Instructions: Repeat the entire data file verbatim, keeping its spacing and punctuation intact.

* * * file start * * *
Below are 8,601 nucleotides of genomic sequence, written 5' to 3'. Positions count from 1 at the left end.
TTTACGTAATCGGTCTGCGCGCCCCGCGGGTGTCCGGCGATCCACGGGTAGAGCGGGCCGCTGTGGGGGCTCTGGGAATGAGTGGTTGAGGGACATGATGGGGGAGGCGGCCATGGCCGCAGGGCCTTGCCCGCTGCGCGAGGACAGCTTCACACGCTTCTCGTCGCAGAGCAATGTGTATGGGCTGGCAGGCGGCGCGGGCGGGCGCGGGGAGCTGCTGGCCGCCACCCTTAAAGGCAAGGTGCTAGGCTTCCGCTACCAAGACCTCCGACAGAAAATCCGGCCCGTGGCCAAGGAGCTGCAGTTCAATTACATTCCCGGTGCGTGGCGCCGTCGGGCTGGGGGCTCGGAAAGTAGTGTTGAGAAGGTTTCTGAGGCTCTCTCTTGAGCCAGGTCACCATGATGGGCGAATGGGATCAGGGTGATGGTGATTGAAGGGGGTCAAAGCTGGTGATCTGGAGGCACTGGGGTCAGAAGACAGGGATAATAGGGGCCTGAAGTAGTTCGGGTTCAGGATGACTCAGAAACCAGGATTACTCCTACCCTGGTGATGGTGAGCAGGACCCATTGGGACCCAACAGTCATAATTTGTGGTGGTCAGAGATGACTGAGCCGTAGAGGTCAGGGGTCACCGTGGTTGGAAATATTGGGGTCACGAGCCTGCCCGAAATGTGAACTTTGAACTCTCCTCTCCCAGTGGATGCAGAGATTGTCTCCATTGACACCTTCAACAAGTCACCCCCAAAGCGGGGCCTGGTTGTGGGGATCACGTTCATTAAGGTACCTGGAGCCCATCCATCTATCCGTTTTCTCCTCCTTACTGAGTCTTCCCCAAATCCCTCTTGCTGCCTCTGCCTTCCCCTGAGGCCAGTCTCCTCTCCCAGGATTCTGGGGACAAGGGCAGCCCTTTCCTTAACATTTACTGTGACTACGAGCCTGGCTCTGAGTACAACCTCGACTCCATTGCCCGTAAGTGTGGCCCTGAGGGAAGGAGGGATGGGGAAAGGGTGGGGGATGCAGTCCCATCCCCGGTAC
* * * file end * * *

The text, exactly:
Below are 8,601 nucleotides of genomic sequence, written 5' to 3'. Positions count from 1 at the left end.
TTTACGTAATCGGTCTGCGCGCCCCGCGGGTGTCCGGCGATCCACGGGTAGAGCGGGCCGCTGTGGGGGCTCTGGGAATGAGTGGTTGAGGGACATGATGGGGGAGGCGGCCATGGCCGCAGGGCCTTGCCCGCTGCGCGAGGACAGCTTCACACGCTTCTCGTCGCAGAGCAATGTGTATGGGCTGGCAGGCGGCGCGGGCGGGCGCGGGGAGCTGCTGGCCGCCACCCTTAAAGGCAAGGTGCTAGGCTTCCGCTACCAAGACCTCCGACAGAAAATCCGGCCCGTGGCCAAGGAGCTGCAGTTCAATTACATTCCCGGTGCGTGGCGCCGTCGGGCTGGGGGCTCGGAAAGTAGTGTTGAGAAGGTTTCTGAGGCTCTCTCTTGAGCCAGGTCACCATGATGGGCGAATGGGATCAGGGTGATGGTGATTGAAGGGGGTCAAAGCTGGTGATCTGGAGGCACTGGGGTCAGAAGACAGGGATAATAGGGGCCTGAAGTAGTTCGGGTTCAGGATGACTCAGAAACCAGGATTACTCCTACCCTGGTGATGGTGAGCAGGACCCATTGGGACCCAACAGTCATAATTTGTGGTGGTCAGAGATGACTGAGCCGTAGAGGTCAGGGGTCACCGTGGTTGGAAATATTGGGGTCACGAGCCTGCCCGAAATGTGAACTTTGAACTCTCCTCTCCCAGTGGATGCAGAGATTGTCTCCATTGACACCTTCAACAAGTCACCCCCAAAGCGGGGCCTGGTTGTGGGGATCACGTTCATTAAGGTACCTGGAGCCCATCCATCTATCCGTTTTCTCCTCCTTACTGAGTCTTCCCCAAATCCCTCTTGCTGCCTCTGCCTTCCCCTGAGGCCAGTCTCCTCTCCCAGGATTCTGGGGACAAGGGCAGCCCTTTCCTTAACATTTACTGTGACTACGAGCCTGGCTCTGAGTACAACCTCGACTCCATTGCCCGTAAGTGTGGCCCTGAGGGAAGGAGGGATGGGGAAAGGGTGGGGGATGCAGTCCCATCCCCGGTAC